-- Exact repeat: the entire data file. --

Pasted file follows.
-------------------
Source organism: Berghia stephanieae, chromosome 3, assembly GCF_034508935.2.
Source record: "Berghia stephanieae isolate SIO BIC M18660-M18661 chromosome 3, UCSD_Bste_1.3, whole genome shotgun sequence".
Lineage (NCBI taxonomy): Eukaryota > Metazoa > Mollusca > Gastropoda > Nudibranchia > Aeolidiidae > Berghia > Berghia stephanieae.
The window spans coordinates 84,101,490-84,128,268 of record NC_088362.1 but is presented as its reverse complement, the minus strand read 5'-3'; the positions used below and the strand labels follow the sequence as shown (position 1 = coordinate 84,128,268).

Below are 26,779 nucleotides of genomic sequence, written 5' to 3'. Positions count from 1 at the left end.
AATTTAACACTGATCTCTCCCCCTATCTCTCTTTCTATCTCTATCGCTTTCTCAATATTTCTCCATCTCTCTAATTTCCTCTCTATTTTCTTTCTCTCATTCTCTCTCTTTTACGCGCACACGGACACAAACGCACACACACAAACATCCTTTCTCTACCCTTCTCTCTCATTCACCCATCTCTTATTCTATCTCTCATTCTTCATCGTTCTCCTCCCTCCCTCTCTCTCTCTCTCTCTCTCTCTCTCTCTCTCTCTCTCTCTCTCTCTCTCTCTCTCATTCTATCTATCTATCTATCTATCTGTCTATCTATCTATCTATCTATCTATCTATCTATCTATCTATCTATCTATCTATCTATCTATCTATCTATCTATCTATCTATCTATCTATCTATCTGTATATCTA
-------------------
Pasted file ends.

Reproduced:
Source organism: Berghia stephanieae, chromosome 3, assembly GCF_034508935.2.
Source record: "Berghia stephanieae isolate SIO BIC M18660-M18661 chromosome 3, UCSD_Bste_1.3, whole genome shotgun sequence".
Lineage (NCBI taxonomy): Eukaryota > Metazoa > Mollusca > Gastropoda > Nudibranchia > Aeolidiidae > Berghia > Berghia stephanieae.
The window spans coordinates 84,101,490-84,128,268 of record NC_088362.1 but is presented as its reverse complement, the minus strand read 5'-3'; the positions used below and the strand labels follow the sequence as shown (position 1 = coordinate 84,128,268).

Below are 26,779 nucleotides of genomic sequence, written 5' to 3'. Positions count from 1 at the left end.
AATTTAACACTGATCTCTCCCCCTATCTCTCTTTCTATCTCTATCGCTTTCTCAATATTTCTCCATCTCTCTAATTTCCTCTCTATTTTCTTTCTCTCATTCTCTCTCTTTTACGCGCACACGGACACAAACGCACACACACAAACATCCTTTCTCTACCCTTCTCTCTCATTCACCCATCTCTTATTCTATCTCTCATTCTTCATCGTTCTCCTCCCTCCCTCTCTCTCTCTCTCTCTCTCTCTCTCTCTCTCTCTCTCTCTCTCTCTCTCTCTCTCATTCTATCTATCTATCTATCTATCTGTCTATCTATCTATCTATCTATCTATCTATCTATCTATCTATCTATCTATCTATCTATCTATCTATCTATCTATCTATCTATCTATCTATCTATCTGTATATCTA